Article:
Wednesday was the 75th anniversary of opera singer Marian Anderson’s Easter Sunday appearance on the steps of the Lincoln Memorial, a concert that has echoed down the decades because Anderson, a gifted and skilled contralto, was denied the right to perform in Washington D.C.’s prestigious concert halls because she was African-American.
Think about it – Anderson had appeared at the most august concert halls in Europe and had performed with the New York Philharmonic at Carnegie Hall, but could not so much as gain admittance to a venue in the nation’s capital because of the color of her skin.
That injustice was eventually amended through invitations to perform at the White House and a Presidential Medal of Honor. Twenty-five years later, justice came to millions of other African-Americans who were living separately and unequally in America with the passage of the Civil Rights Act of 1964, the most sweeping and comprehensive of the civil rights laws to come from Congress and the executive branch.
The 50th anniversary of the Civil Rights Act of 1964 is being commemorated this week at Lyndon Johnson’s presidential library in Austin, Texas, with President Obama and his living predecessors, with the exception of the now-enfeebled George H.W. Bush, turning up for the celebration. On Tuesday, the admirably candid Jimmy Carter said he believed we had become complacent about civil rights: “We feel like Lyndon Johnson did it. We don’t have to do any more.”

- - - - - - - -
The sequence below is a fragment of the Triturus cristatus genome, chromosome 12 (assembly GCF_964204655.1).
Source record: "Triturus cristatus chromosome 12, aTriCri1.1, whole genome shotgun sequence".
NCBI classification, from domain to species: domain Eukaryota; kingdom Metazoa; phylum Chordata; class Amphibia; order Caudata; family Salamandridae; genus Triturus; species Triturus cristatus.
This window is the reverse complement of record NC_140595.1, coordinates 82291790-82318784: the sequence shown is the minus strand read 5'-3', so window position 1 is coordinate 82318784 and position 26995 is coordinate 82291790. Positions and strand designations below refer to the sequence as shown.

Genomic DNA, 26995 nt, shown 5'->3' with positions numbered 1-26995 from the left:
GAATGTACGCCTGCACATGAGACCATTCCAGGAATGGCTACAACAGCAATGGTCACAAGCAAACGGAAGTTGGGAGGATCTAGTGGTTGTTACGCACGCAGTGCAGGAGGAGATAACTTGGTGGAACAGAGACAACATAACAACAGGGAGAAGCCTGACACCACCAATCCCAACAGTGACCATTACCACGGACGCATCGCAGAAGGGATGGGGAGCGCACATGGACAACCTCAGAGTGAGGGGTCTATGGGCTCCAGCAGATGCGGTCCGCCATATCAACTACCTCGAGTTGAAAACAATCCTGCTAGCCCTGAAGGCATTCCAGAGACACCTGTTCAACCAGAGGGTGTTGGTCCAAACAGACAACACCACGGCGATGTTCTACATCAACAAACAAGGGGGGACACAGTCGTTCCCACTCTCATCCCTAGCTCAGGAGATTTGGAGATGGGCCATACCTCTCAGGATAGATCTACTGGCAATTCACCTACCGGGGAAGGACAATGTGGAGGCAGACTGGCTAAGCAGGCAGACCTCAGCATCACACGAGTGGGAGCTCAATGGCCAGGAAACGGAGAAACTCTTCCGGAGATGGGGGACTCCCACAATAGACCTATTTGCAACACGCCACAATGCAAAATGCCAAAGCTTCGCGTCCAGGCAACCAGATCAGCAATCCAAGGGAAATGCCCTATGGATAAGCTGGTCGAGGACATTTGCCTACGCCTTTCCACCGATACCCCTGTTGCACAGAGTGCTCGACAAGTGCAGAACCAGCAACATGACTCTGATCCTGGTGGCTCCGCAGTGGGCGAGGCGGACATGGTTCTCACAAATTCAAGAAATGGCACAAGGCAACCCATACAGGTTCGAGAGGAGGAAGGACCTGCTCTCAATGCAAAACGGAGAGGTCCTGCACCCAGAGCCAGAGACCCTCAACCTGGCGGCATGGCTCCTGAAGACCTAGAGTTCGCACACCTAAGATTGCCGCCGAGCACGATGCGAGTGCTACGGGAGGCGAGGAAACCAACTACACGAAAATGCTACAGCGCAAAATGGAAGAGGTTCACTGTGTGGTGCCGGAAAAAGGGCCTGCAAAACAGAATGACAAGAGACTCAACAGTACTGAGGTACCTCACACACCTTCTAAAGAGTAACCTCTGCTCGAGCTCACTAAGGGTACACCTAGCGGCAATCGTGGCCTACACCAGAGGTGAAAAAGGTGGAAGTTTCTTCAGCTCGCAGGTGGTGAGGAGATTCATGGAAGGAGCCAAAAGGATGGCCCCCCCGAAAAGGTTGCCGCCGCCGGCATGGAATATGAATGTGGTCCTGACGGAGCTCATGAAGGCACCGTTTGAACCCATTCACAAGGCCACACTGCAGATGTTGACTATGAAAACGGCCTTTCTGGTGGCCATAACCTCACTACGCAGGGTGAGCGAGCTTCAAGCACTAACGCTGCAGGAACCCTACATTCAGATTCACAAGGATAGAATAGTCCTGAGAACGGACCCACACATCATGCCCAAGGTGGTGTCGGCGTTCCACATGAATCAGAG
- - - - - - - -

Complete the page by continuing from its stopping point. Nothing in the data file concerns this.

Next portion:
While there, indeed, is still more left to do, the Civil Rights Act of 1964 undeniably cleared a lot of ground. Building on civil rights laws that landed on the statute books in 1866, 1871, 1875, 1957 and 1960, the 1964 Civil Rights Act prohibited discrimination based not only on race, but also gender, national origin, the shade of your skin or your religious faith. It ended racial segregation in schools, workplaces and businesses designed to serve the general public. And it also brought an end to practices specifically designed to keep African-Americans from exercising their franchise, such as poll taxes and tests. Though it took parts of the South a while to catch up, blacks could no longer lawfully be denied service in restaurants, strong-armed away from the voting booth or forced to swim in separate public pools.
In a presidency packed with such achievements as Medicare and Head Start, and the monumental failure of the Vietnam War, the Civil Rights Act of 1964 stands as one of Lyndon Johnson’s greatest accomplishments. As the bill was being debated on the Senate floor, Minority Leader Everett Dirksen memorably said that “stronger than all the armies is an idea whose time has come. The time has come for equality of opportunity in sharing in government, in education, and in employment. It will not be stayed or denied. It is here.”
Though sparked by the civil rights movement, the law benefits all of us. You cannot be denied admission to a college or university because you are Jewish, say, or be barred from employment because of your gender. The Civil Rights of Act of 1964 protects all of our rights.
Some observers have wondered if today’s fractious, warring and divided Congress could ever pass such a expansive piece of legislation today. Almost certainly not. But we can be glad that, a half-century ago, we had lawmakers with the wisdom and spirit to do so.